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English Channel - Wikipedia


The English Channel also called simply the Channel, is the body of water that separates southern England from northern France, and joins the southern part of the North Sea to the rest of the Atlanti...

British woman is slowest person to swim the Channel completing ...


Jul 28, 2010 ... As a self-confessed "slow swimmer" Jackie Cobell knew when she set out to cross the English Channel that it might take her some time.

Susan Taylor Dies In Last Mile Of Swim Across English Channel ...


Jul 16, 2013 ... British charity swimmer Susan Taylor dies in the last mile of her swim across the English Channel.

Question: How wide is the English Channel? | 10 Degrees Latitude


Feb 17, 2008 ... Answer: Width ranges from 112 mi (180 km) in the west to 20 mi (32 km) in the east, between Dover England and Calais France. Swimmers are ...

FAQ | Channel Swimming Association


Here is a list of Frequently Asked Questions - FAQ, when deciding to train and swim the English Channel with the CSA.

English Channel | channel, Europe | Britannica.com


Oct 6, 2009 ... English Channel, also called The Channel, French La Manche, ... the Scilly Isles and the Isle of Ushant—its width gradually narrows from 112 ...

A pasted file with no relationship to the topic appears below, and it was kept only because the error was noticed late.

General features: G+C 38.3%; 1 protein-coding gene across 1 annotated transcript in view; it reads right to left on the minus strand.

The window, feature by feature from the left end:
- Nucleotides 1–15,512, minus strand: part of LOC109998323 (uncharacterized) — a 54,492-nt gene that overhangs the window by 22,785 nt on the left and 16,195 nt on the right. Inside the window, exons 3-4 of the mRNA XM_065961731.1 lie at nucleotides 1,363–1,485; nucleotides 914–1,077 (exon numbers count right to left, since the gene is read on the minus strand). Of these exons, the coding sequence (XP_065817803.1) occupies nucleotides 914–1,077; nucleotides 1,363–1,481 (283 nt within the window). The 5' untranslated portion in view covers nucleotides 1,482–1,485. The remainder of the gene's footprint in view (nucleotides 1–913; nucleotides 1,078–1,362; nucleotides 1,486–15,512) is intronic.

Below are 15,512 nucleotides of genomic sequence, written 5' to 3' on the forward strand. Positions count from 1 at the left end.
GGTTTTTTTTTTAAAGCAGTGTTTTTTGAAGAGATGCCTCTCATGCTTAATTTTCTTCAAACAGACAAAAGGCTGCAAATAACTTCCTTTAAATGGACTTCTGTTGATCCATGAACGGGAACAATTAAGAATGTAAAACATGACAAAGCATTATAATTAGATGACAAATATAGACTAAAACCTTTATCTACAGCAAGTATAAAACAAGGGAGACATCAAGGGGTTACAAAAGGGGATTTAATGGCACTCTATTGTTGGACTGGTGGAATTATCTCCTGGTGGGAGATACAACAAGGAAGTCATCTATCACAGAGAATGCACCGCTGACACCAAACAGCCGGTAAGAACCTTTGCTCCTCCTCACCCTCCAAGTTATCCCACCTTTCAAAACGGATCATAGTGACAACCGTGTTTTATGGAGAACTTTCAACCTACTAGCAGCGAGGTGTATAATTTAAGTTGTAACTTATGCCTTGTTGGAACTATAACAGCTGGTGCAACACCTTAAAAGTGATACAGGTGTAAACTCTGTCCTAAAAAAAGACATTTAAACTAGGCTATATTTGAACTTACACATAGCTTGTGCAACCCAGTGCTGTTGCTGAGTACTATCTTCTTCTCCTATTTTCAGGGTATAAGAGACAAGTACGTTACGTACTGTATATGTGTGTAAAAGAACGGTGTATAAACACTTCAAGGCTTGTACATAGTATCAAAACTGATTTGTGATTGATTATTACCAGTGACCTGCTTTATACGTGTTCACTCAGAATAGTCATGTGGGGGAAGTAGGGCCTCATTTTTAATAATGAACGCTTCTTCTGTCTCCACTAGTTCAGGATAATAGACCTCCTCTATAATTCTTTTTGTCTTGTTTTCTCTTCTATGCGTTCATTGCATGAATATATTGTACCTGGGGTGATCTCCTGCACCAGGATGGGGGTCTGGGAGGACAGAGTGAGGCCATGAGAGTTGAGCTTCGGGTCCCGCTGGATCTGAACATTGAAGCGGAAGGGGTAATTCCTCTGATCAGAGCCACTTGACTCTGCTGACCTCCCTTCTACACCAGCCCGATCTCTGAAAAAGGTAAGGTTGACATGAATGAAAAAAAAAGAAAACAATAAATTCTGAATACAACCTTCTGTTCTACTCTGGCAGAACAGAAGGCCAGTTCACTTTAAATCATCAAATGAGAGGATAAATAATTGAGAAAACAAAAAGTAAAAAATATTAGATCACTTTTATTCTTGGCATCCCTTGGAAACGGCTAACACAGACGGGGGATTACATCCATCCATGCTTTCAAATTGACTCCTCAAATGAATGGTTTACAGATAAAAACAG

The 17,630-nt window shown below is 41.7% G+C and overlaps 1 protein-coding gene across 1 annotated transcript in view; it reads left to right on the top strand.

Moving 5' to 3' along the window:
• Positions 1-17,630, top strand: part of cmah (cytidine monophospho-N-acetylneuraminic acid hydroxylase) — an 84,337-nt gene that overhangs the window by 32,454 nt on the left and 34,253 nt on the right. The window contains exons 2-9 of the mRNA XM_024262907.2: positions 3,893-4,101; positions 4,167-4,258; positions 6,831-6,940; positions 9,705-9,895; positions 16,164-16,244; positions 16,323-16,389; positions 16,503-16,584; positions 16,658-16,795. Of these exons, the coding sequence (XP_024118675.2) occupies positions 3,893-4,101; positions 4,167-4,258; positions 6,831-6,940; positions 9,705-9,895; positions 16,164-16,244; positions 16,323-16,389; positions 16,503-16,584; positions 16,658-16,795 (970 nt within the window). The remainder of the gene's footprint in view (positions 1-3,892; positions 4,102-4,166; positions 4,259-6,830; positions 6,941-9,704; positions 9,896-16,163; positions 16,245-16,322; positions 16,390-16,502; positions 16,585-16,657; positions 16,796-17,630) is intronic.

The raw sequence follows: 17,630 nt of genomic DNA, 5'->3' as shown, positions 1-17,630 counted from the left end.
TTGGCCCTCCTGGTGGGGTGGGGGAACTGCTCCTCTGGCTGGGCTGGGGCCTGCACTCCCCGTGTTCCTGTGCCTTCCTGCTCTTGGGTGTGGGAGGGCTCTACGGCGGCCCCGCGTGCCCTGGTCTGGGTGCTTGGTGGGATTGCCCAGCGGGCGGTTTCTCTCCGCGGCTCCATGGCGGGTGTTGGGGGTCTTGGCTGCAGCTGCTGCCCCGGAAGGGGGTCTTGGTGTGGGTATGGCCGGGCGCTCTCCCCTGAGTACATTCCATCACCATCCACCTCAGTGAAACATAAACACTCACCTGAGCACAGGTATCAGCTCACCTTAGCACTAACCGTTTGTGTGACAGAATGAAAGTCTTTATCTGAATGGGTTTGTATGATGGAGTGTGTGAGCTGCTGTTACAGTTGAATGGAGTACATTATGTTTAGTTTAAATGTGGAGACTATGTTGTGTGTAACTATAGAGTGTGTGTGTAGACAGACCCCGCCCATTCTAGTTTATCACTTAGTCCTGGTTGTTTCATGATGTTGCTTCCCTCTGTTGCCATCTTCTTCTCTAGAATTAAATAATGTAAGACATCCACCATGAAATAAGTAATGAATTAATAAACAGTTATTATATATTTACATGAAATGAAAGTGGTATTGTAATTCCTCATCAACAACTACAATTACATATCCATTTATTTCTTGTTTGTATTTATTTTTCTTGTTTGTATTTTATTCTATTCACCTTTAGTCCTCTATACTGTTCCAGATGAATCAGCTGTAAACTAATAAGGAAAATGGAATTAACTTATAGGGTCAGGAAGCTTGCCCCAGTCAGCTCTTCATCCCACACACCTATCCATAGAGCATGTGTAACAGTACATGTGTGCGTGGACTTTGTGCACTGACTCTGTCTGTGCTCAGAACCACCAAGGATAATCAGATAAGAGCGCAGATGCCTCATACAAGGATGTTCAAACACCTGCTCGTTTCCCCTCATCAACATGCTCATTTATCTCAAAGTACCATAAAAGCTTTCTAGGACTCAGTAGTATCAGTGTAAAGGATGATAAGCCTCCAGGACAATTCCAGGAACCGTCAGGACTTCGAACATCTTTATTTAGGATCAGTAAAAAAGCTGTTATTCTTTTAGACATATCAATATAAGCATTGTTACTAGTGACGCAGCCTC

English Channel


The English Channel (French: La Manche, "the sleeve") is an arm of the ... It is about 562 km (350 miles) long and varies in width from 240 km (150 miles) at its  ...

English Channel - Infoplease


English Channel, Fr. La Manche , arm of the Atlantic Ocean, c.350 long, between ... Its greatest width, c.150 mi (240 km) is between Lyme Bay and the Gulf of ...

English Channel | Article about English Channel by The Free ...

encyclopedia2.thefreedictionary.com/English Channel

Find out information about English Channel. ... Explanation of English Channel. ... Its greatest width, c.150 mi (240 km) is between Lyme Bay and the Gulf of ...

Crossing the Channel - D-Day Museum and Overlord Embroidery


US landing craft crossing the English Channel on the way to Normandy (US Coast ... side of D-Day: moving over 130,000 troops across the Channel in 24 hours.